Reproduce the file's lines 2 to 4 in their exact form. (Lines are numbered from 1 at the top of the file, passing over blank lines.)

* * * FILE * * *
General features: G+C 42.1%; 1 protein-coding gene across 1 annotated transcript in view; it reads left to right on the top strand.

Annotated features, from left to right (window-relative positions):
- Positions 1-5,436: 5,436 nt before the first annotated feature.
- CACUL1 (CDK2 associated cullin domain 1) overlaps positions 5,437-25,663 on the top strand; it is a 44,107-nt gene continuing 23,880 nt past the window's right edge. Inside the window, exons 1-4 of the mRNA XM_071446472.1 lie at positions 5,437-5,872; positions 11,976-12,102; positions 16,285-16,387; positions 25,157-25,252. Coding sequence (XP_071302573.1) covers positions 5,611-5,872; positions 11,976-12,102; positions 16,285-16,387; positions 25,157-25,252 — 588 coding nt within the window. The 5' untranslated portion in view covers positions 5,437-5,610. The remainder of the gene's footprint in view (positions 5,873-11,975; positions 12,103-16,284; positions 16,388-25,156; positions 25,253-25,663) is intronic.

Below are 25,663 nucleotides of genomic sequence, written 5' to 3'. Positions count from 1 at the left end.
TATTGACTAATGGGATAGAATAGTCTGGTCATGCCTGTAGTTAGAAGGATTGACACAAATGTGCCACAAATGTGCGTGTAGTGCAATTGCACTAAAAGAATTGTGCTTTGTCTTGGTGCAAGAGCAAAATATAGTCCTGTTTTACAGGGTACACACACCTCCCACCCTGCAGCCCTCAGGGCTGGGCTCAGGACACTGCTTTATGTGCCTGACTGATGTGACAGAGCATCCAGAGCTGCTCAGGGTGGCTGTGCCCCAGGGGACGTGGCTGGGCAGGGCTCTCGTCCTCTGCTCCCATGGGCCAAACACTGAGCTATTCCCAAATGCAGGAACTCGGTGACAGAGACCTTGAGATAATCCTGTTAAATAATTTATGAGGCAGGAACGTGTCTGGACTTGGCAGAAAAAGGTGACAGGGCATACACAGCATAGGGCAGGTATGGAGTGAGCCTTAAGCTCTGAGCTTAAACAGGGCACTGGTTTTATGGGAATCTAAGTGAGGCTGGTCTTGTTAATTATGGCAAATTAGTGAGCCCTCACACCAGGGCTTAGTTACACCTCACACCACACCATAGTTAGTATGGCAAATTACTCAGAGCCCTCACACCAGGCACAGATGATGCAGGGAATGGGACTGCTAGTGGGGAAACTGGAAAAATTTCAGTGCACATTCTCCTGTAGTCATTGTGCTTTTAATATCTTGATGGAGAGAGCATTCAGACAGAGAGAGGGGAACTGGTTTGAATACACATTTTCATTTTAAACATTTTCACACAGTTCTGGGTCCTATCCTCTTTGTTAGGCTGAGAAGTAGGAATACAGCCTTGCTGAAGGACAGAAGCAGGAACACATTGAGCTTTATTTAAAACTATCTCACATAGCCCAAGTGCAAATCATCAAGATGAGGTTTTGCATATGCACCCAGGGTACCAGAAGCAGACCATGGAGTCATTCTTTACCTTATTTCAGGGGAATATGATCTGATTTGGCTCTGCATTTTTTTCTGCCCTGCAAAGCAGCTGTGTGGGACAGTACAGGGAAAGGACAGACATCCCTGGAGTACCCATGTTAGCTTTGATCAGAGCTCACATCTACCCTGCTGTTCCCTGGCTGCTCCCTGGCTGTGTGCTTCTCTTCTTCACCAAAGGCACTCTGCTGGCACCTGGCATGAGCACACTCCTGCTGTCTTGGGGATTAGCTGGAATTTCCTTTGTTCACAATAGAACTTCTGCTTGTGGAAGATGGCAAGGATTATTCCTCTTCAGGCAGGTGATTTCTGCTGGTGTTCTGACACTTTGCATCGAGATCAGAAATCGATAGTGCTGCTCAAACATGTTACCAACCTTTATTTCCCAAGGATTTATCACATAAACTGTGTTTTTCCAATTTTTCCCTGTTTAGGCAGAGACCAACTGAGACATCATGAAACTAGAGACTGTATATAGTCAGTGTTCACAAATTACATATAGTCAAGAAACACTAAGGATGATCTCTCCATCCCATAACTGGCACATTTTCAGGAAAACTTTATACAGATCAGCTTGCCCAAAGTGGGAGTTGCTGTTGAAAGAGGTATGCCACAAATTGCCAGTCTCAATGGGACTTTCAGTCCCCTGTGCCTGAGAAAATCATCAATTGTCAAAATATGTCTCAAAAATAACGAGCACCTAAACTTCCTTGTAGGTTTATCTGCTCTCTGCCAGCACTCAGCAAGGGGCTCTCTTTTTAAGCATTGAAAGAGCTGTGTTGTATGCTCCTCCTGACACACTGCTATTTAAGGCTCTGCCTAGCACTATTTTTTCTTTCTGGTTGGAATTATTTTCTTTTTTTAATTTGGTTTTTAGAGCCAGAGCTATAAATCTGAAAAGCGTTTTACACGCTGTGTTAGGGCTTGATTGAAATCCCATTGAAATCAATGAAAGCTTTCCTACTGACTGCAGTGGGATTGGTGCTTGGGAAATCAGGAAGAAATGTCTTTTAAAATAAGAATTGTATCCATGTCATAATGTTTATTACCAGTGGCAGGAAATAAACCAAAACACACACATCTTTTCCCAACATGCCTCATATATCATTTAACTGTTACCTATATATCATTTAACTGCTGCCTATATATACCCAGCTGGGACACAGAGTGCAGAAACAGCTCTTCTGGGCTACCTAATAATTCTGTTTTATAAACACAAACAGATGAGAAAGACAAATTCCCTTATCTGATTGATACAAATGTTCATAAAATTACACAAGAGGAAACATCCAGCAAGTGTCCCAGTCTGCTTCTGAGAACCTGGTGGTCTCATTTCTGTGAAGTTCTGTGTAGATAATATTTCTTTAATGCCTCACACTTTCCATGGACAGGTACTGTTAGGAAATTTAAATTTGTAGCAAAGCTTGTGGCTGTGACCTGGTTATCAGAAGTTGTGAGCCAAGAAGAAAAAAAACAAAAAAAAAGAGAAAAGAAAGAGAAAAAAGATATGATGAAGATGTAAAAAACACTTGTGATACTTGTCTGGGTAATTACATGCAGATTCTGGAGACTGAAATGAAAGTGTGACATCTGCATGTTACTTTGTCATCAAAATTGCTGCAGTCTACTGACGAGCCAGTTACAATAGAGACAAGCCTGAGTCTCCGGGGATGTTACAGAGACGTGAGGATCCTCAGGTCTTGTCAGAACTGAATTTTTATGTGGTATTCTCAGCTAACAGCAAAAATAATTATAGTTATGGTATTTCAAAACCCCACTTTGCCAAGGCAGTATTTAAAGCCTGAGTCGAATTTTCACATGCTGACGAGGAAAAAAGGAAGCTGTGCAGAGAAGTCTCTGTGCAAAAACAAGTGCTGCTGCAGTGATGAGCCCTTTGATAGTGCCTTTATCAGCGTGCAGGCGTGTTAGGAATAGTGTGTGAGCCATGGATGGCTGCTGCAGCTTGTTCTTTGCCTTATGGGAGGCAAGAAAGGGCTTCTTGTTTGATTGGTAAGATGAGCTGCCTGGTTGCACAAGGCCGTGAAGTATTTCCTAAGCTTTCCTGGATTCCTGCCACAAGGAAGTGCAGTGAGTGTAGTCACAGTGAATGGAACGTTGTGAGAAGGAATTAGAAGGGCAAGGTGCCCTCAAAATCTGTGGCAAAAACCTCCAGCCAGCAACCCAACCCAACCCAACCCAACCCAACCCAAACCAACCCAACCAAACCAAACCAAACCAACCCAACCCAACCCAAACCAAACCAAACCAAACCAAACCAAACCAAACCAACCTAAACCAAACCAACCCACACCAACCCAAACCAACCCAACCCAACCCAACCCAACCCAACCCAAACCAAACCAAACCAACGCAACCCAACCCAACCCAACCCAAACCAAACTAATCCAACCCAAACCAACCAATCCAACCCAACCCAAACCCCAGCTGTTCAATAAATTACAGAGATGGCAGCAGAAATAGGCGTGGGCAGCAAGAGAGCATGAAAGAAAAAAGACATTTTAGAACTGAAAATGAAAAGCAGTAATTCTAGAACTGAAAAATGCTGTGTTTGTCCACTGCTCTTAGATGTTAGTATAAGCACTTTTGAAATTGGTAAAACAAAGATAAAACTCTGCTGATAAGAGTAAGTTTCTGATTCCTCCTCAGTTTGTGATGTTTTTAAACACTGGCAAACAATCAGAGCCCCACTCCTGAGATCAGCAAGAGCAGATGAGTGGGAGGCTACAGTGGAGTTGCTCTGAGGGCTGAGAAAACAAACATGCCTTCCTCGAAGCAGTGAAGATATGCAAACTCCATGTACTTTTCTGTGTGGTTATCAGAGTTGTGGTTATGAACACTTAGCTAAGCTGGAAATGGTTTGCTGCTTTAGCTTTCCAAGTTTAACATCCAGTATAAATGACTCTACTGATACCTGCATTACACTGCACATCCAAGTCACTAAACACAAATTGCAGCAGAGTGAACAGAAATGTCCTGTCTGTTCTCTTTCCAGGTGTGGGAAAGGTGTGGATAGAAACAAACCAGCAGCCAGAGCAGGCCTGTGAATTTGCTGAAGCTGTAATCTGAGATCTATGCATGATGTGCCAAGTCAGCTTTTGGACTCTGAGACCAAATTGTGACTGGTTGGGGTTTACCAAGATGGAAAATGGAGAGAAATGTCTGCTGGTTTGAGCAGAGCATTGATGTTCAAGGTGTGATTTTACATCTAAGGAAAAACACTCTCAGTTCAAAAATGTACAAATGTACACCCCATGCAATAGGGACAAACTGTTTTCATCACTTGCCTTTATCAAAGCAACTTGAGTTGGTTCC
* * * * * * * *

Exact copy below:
Annotated features, from left to right (window-relative positions):
- Positions 1-5,436: 5,436 nt before the first annotated feature.
- CACUL1 (CDK2 associated cullin domain 1) overlaps positions 5,437-25,663 on the top strand; it is a 44,107-nt gene continuing 23,880 nt past the window's right edge. Inside the window, exons 1-4 of the mRNA XM_071446472.1 lie at positions 5,437-5,872; positions 11,976-12,102; positions 16,285-16,387; positions 25,157-25,252. Coding sequence (XP_071302573.1) covers positions 5,611-5,872; positions 11,976-12,102; positions 16,285-16,387; positions 25,157-25,252 — 588 coding nt within the window. The 5' untranslated portion in view covers positions 5,437-5,610. The remainder of the gene's footprint in view (positions 5,873-11,975; positions 12,103-16,284; positions 16,388-25,156; positions 25,253-25,663) is intronic.